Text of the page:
If you're willing, perhaps the greatest opportunity to build a high performing society and a strong resilient economy is to match your experience, resources, and knowledge of current systems with our ambition to change. I have the absolute privilege and honor of working with authentic, passionate, hard working leaders from older generations. Because of these people I have hope that the shallow cynical thinking I read in pieces such the Buckholz's and this one in Forbes (from four years ago) that essentially calls social entrepreneurship a cute fad and likens it to "cuddling up to Barny," is on its way out.
If you're unwilling, please step aside.
Saturday, July 9, 2011
Thursday, April 15, 2010
Finally, Julia emails a marvelous alternative: “Ok- dinner party at my house on Saturday evening. Why? Because we have amazing friends who are vendors, educators, etc and we all have a ton of ideas, thoughts and ways in which to collaborate. We're all young entrepreneurs and cool people in the slow food, local business, sustainability world right here in Boston and North Shore and you need to know each other!”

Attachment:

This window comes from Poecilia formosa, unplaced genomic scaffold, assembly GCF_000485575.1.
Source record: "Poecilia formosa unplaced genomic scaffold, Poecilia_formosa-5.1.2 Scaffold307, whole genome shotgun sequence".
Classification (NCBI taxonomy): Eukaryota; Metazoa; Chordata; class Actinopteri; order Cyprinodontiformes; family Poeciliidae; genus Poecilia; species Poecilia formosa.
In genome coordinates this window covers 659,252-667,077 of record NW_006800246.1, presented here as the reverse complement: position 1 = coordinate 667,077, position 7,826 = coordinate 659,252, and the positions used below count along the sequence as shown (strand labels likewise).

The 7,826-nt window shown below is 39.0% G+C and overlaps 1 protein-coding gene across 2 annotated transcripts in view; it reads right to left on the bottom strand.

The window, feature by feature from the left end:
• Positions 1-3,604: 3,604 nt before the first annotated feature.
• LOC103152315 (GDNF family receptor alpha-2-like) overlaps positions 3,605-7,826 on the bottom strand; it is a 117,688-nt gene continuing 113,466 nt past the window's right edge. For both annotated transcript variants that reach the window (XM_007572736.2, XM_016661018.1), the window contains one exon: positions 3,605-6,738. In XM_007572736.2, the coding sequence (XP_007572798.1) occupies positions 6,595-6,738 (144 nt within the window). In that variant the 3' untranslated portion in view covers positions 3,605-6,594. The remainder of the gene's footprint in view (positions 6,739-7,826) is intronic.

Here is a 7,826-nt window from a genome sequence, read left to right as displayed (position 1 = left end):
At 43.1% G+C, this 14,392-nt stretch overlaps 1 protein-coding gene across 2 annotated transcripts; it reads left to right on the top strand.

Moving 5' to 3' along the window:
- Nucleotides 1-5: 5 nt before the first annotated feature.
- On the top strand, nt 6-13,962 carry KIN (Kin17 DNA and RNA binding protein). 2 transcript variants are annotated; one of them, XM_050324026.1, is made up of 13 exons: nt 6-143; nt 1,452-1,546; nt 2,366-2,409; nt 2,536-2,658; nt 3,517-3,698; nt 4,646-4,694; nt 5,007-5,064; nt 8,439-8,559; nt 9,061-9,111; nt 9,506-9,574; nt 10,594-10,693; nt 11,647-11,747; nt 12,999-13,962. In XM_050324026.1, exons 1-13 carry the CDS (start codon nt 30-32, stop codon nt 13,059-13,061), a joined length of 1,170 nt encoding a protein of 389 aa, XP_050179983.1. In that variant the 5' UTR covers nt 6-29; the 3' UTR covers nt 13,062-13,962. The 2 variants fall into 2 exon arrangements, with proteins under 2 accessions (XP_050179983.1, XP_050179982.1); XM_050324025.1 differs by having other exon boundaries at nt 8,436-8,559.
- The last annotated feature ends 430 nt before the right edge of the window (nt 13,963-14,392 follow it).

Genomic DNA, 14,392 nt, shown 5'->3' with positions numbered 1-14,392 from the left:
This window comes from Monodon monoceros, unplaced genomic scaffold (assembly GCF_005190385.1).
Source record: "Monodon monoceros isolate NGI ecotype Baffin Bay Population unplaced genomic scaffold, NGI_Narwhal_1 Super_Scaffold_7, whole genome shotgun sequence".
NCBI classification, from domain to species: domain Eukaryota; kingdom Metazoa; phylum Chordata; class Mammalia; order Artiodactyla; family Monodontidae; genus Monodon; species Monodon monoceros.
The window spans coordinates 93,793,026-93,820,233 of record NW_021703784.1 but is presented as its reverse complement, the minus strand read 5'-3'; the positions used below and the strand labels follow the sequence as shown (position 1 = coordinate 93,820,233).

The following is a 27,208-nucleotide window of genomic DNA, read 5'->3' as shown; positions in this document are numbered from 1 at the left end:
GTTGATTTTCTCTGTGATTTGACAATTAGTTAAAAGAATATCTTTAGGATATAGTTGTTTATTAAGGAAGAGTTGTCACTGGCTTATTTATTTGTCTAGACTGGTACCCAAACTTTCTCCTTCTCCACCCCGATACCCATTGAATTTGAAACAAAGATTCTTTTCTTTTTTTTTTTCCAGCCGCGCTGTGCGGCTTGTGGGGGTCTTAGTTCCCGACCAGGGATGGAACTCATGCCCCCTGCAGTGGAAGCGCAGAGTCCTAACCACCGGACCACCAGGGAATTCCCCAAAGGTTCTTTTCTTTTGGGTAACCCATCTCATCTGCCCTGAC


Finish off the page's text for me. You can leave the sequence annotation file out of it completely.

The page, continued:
Reading that I almost drool on my keyboard. Connecting in an intimate setting with young entrepreneurs around slow food and local business? Swoon. Even better, the women from Chive will cook the meal and we all get to… enjoy. I’ve been to my fair share of networking events: MeetUps, TweetUps, Green Drinks... But this seems unique—no name tags, no awkward milling around looking for a friendly face to approach.
Everyone brings something a little different to the meal: two girls Eva and Chelsea from the Friedman School at Tufts who are getting their masters in Food Policy and Applied Nutrition, Vince, the head American artisanal cheese buyer for Formaggio Kitchen in Cambridge, Julia, Jennifer, Lindsey and Annie from Chive Sustainable Event Design and Catering, Mike and Nate, both local farmers. Without a lot of effort, we maintain both table-wide conversations and more intimate ones. I take the opportunity to spread the word about the Boston Local Food Festival, and to learn about the Food Policy masters at Tufts. One attendee bounces ideas for a business plan off the group, and we each give advice from various experience and perspectives.